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U.S., China squabble over whether lower-level officials attending Olympics constitutes ‘diplomatic boycott’

People walk past a sign advertising the Olympics in Beijing last week. (Jade Gao/AFP/Getty Images)

U.S. officials said that Washington’s “diplomatic boycott” of the Beijing Olympics will remain in place, with no high-level official spectators, though there are plans to send consular and diplomatic security support staffers.

China’s Foreign Ministry on Monday had derided the boycott as a “farce,” saying it had received visa applications from U.S. personnel for the 2022 Winter Games, which kick off Feb. 4. But a spokesperson for the U.S. Embassy in Beijing said in a statement Tuesday there will be no “diplomatic or official representation given [China’s] ongoing genocide and crimes against humanity in Xinjiang, and other human rights abuses.”

Some consular and security officers will go to assist athletes and coaches, the spokesperson said, adding that any visa applications would be for them. “It is standard to have those personnel on the ground, and those personnel do not constitute official or diplomatic representation at the Games.”

The absence of high-level U.S. officials is largely symbolic and doesn’t affect the ability of American athletes to compete in the Olympics. But it does reflect the testy relations between Washington and Beijing. When China hosted the 2008 Olympics at a time of warmer ties, president George W. Bush attended and called it a “very uplifting experience.”

Washington’s snub of the Games is a sore point for Chinese officials, who say no human rights violations have taken place in Xinjiang or elsewhere in the country. U.S. allies such as Australia, Britain and Japan have followed Washington’s lead, saying they also will not send government delegations.

Chinese officials have criticized the absences as an example of American political manipulation. They also say there can’t be a U.S. boycott because Washington hasn’t been invited. “One can’t decline an invitation without first receiving one,” Chinese Assistant Foreign Minister Hua Chunying tweeted this month.

On Monday, Chinese Foreign Ministry spokesman Zhao Lijian said at a news briefing that Beijing had received visa applications from U.S. personnel.

“Now with regard to the U.S. request to send a team of government officials to China and their visa applications, the Chinese side will handle them in accordance with international customary practice, relevant regulations and the principle of reciprocity,” he said.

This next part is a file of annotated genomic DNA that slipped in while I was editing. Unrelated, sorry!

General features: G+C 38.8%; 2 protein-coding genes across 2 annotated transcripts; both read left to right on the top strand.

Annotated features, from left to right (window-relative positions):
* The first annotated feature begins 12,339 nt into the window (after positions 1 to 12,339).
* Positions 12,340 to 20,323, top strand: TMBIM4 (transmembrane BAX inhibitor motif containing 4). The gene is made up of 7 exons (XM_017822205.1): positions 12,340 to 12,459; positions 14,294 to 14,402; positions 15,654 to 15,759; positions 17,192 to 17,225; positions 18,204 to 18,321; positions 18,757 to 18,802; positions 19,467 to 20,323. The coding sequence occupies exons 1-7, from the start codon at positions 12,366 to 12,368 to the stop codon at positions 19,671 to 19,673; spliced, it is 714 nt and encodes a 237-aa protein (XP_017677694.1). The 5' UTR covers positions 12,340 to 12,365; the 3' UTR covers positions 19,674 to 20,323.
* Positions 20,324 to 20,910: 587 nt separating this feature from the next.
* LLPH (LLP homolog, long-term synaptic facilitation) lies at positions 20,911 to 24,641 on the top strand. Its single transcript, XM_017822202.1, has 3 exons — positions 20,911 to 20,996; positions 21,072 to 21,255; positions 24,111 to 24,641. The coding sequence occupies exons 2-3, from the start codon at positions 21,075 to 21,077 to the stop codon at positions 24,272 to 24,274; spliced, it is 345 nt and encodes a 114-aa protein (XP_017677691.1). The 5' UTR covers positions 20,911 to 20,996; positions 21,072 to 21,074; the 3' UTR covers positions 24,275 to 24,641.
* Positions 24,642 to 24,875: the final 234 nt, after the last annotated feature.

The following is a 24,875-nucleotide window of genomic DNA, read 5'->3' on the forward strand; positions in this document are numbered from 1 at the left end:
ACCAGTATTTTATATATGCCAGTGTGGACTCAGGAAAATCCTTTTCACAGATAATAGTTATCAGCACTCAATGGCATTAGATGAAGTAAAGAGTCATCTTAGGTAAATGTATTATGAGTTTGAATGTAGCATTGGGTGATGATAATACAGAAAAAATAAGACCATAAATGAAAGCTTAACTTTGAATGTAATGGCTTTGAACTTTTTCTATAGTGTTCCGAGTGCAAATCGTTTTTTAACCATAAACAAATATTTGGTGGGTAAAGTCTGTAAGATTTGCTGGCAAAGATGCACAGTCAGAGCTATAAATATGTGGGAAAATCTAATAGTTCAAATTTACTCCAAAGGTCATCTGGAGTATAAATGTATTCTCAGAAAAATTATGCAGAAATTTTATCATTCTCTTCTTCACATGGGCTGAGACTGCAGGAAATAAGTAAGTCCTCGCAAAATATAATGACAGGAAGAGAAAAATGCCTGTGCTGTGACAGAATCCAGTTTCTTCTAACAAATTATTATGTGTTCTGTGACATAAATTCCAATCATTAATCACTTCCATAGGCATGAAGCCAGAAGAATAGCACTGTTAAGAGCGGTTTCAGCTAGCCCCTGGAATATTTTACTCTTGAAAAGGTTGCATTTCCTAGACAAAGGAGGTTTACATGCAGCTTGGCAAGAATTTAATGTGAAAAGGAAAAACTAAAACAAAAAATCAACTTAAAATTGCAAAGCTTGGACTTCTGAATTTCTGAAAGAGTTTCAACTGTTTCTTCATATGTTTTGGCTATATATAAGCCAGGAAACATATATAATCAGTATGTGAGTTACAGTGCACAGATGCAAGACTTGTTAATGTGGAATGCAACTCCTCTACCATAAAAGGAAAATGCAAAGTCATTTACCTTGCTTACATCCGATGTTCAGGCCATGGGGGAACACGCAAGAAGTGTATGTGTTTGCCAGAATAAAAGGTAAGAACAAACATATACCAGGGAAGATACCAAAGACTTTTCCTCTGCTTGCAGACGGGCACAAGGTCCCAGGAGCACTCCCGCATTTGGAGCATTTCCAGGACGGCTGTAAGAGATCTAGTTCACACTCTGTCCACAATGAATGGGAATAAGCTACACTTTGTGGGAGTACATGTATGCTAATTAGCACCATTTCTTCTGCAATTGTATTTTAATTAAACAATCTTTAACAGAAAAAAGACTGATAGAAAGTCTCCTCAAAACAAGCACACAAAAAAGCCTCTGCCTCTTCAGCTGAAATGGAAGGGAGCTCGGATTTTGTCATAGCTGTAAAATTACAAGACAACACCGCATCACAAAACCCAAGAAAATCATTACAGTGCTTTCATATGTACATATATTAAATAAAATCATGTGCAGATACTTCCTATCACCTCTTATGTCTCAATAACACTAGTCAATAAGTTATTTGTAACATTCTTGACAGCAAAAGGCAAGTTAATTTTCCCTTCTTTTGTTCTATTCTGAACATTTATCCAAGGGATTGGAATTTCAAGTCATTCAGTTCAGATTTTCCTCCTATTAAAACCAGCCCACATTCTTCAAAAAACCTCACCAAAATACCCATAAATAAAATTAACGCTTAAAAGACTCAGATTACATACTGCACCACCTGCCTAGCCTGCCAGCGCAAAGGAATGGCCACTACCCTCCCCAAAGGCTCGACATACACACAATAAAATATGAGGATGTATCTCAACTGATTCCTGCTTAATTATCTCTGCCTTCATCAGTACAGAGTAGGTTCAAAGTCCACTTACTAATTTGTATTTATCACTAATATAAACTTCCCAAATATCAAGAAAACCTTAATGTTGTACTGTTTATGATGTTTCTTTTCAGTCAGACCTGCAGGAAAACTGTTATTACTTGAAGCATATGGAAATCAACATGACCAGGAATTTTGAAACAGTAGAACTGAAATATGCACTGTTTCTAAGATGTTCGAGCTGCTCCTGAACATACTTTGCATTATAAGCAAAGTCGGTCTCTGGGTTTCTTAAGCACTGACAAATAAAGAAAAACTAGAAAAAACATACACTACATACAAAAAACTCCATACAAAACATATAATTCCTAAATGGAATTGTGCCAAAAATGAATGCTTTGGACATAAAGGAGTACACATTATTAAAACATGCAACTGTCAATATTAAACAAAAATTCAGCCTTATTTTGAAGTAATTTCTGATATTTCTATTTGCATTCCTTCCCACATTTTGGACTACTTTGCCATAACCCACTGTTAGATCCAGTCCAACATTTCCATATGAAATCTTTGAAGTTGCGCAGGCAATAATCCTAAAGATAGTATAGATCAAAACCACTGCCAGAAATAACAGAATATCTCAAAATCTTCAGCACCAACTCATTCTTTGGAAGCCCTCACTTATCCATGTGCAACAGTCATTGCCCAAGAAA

One person caught the coronavirus. China locked down 200,000 of their neighbors.

Human rights conditions in China’s northwestern Xinjiang region remain a flash point in U.S.-China relations, with President Biden signing into law last week legislation banning imports from the region unless the importer can prove they were not made with forced labor.

Uyghurs in the region have alleged they were forced to work in factories on threat of detention, as part of a sweeping “reeducation” campaign targeting the minority group. Xinjiang authorities say all residents of the region work voluntarily. The United States, along with several European legislatures, has declared China’s treatment of Uyghur Muslims to be a genocide.

U.S. chipmaker Intel apologized on Thursday for asking suppliers to avoid sourcing from Xinjiang, after it became the latest target of fury from Chinese state media and Internet users.

China has been preparing for months to put its best foot forward for the Olympics, including plans to ensure blue skies by suspending factory production across the country’s northeast. Athletes, coaches and others arriving for the Games will be kept in a “closed-loop management system” for coronavirus prevention, a bubble that keeps them separated from the rest of the country.

Read more:

In pointed snub, no U.S. government official will attend Beijing Winter Olympics

China calls talk of diplomatic boycott of Olympics a distraction

Biden signs Uyghur Forced Labor Prevention Act into law

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